Wednesday, July 27, 2016
Wolverine - Thoughts
Did you ever want to know what it would be like if Wolverine was a coward? Well have I got good news for you! LJN's aptly titled Wolverine is a platformer that discourages fighting, punishing the player with terrible combat if they dare engage their enemies. It's best for Logan to run away with his tail tucked between his legs, finishing every level by clumsily leaping over all foes and obstacles. The game is actually somewhat entertaining when you're forced to play this way, though the awful design makes it more funny than fun.
Despite being known as one of the most dangerous of the X-Men, LJN neuters Wolverine by reducing his attack range to a scant few pixels in front of his face. Our eponymous hero can unsheathe his claws for some extra range but it comes at the cost of health, and considering how often he'll collide with enemies in an attempt to pummel them, it's easier just to skip combat altogether. Oh, and there's also one little teeny tiny itsy bitsy caveat: you possess no invulnerability frames at all, so any mistakes on your part will be trumpeted by "BWEWEWEWEW" as your health evaporates faster than dew in the desert at high noon.
As abysmal as Wolverine seems, it's still beatable. There's some atrocious traps and pitfalls awaiting you (the blind jumps and insta-death in the "Trial by Fire" level are absolute shlock), but the game rewards memorization similar to Battletoads or Werewolf: The Last Warrior. By the end of it I was sitting on a fresh cache of lives, having mapped efficient routes for each level in my head. It's not particularly fun for those that abhor trail and error, but as someone that grew up on these types of games this task was right up my alley. True, the game frequently irked me, but the path to its mastery was brief so I harbor no real ill will towards it.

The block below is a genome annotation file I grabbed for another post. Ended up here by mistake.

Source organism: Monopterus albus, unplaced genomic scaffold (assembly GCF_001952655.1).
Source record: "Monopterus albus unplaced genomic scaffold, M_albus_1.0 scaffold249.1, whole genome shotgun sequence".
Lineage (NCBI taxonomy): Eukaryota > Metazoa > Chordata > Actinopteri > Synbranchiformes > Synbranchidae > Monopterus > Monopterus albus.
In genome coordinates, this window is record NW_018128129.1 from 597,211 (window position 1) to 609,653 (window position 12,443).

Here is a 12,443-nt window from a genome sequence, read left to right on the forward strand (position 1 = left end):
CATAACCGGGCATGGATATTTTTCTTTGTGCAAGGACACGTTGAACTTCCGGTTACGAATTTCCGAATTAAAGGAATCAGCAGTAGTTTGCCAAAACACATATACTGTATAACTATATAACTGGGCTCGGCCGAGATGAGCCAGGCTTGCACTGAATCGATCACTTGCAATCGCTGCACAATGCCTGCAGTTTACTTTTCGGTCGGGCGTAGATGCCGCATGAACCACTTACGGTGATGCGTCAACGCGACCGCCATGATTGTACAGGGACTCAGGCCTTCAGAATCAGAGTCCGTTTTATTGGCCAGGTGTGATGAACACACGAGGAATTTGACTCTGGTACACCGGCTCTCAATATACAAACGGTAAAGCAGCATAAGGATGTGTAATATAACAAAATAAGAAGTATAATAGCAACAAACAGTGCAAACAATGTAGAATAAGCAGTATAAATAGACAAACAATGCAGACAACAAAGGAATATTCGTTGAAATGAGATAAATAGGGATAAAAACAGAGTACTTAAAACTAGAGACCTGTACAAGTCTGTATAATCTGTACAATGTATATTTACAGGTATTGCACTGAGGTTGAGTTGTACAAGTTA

Wolverine is a game that treads a thin line between player engagement and monotony. The fact that it makes combat so deplorable is kind of intriguing, especially considering the bizarre i-frame preclusion (they had to have playtested it and known it was a terrible idea, right?). Without extra continues sprinkled throughout the game I would've soured on the experience much faster, but for what it is, it's certainly far from the worst of LJN's library. Wolverine is a messy platformer that demands that you take advantage of its poor design, and I'm always down for that so long as it's viable (and doesn't cost me a dozen hours).
... And this doesn't really fit anywhere, but I wanted to mention that when you fill up the "BERZERKER" bar, Wolverine begins to flash and attack entirely at random—isn't that just so awful it's amazing?